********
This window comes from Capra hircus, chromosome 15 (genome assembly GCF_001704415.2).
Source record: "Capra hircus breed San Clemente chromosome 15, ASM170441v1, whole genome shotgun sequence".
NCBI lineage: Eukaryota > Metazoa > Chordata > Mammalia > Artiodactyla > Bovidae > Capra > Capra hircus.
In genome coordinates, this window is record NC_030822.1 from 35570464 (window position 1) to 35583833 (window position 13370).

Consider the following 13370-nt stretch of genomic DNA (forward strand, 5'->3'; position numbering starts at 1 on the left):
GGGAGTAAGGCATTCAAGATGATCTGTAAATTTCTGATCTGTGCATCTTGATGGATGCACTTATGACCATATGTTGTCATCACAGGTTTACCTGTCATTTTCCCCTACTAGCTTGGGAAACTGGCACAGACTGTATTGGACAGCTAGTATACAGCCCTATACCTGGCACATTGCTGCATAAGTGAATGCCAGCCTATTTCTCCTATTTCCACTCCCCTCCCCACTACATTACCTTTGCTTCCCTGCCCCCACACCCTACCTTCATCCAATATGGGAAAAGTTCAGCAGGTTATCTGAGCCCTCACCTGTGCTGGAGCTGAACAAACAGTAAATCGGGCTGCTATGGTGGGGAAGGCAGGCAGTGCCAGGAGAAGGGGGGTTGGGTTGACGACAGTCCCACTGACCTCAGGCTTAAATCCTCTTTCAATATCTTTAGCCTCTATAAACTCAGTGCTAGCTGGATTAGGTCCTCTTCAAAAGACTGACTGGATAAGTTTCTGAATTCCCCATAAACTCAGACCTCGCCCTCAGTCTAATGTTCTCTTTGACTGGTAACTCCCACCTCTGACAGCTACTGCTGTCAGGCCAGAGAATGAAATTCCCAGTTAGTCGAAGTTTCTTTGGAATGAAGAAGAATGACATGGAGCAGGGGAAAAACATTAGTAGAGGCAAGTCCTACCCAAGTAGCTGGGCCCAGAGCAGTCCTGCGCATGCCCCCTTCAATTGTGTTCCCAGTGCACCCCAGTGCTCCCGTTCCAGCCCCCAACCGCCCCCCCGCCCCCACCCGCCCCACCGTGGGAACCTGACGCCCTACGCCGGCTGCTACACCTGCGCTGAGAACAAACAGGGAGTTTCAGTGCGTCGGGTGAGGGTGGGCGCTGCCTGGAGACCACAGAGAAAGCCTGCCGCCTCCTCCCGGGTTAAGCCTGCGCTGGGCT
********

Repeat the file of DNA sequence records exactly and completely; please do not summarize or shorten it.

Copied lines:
This window comes from Capra hircus, chromosome 15 (genome assembly GCF_001704415.2).
Source record: "Capra hircus breed San Clemente chromosome 15, ASM170441v1, whole genome shotgun sequence".
NCBI lineage: Eukaryota > Metazoa > Chordata > Mammalia > Artiodactyla > Bovidae > Capra > Capra hircus.
In genome coordinates, this window is record NC_030822.1 from 35570464 (window position 1) to 35583833 (window position 13370).

Consider the following 13370-nt stretch of genomic DNA (forward strand, 5'->3'; position numbering starts at 1 on the left):
GGGAGTAAGGCATTCAAGATGATCTGTAAATTTCTGATCTGTGCATCTTGATGGATGCACTTATGACCATATGTTGTCATCACAGGTTTACCTGTCATTTTCCCCTACTAGCTTGGGAAACTGGCACAGACTGTATTGGACAGCTAGTATACAGCCCTATACCTGGCACATTGCTGCATAAGTGAATGCCAGCCTATTTCTCCTATTTCCACTCCCCTCCCCACTACATTACCTTTGCTTCCCTGCCCCCACACCCTACCTTCATCCAATATGGGAAAAGTTCAGCAGGTTATCTGAGCCCTCACCTGTGCTGGAGCTGAACAAACAGTAAATCGGGCTGCTATGGTGGGGAAGGCAGGCAGTGCCAGGAGAAGGGGGGTTGGGTTGACGACAGTCCCACTGACCTCAGGCTTAAATCCTCTTTCAATATCTTTAGCCTCTATAAACTCAGTGCTAGCTGGATTAGGTCCTCTTCAAAAGACTGACTGGATAAGTTTCTGAATTCCCCATAAACTCAGACCTCGCCCTCAGTCTAATGTTCTCTTTGACTGGTAACTCCCACCTCTGACAGCTACTGCTGTCAGGCCAGAGAATGAAATTCCCAGTTAGTCGAAGTTTCTTTGGAATGAAGAAGAATGACATGGAGCAGGGGAAAAACATTAGTAGAGGCAAGTCCTACCCAAGTAGCTGGGCCCAGAGCAGTCCTGCGCATGCCCCCTTCAATTGTGTTCCCAGTGCACCCCAGTGCTCCCGTTCCAGCCCCCAACCGCCCCCCCGCCCCCACCCGCCCCACCGTGGGAACCTGACGCCCTACGCCGGCTGCTACACCTGCGCTGAGAACAAACAGGGAGTTTCAGTGCGTCGGGTGAGGGTGGGCGCTGCCTGGAGACCACAGAGAAAGCCTGCCGCCTCCTCCCGGGTTAAGCCTGCGCTGGGCT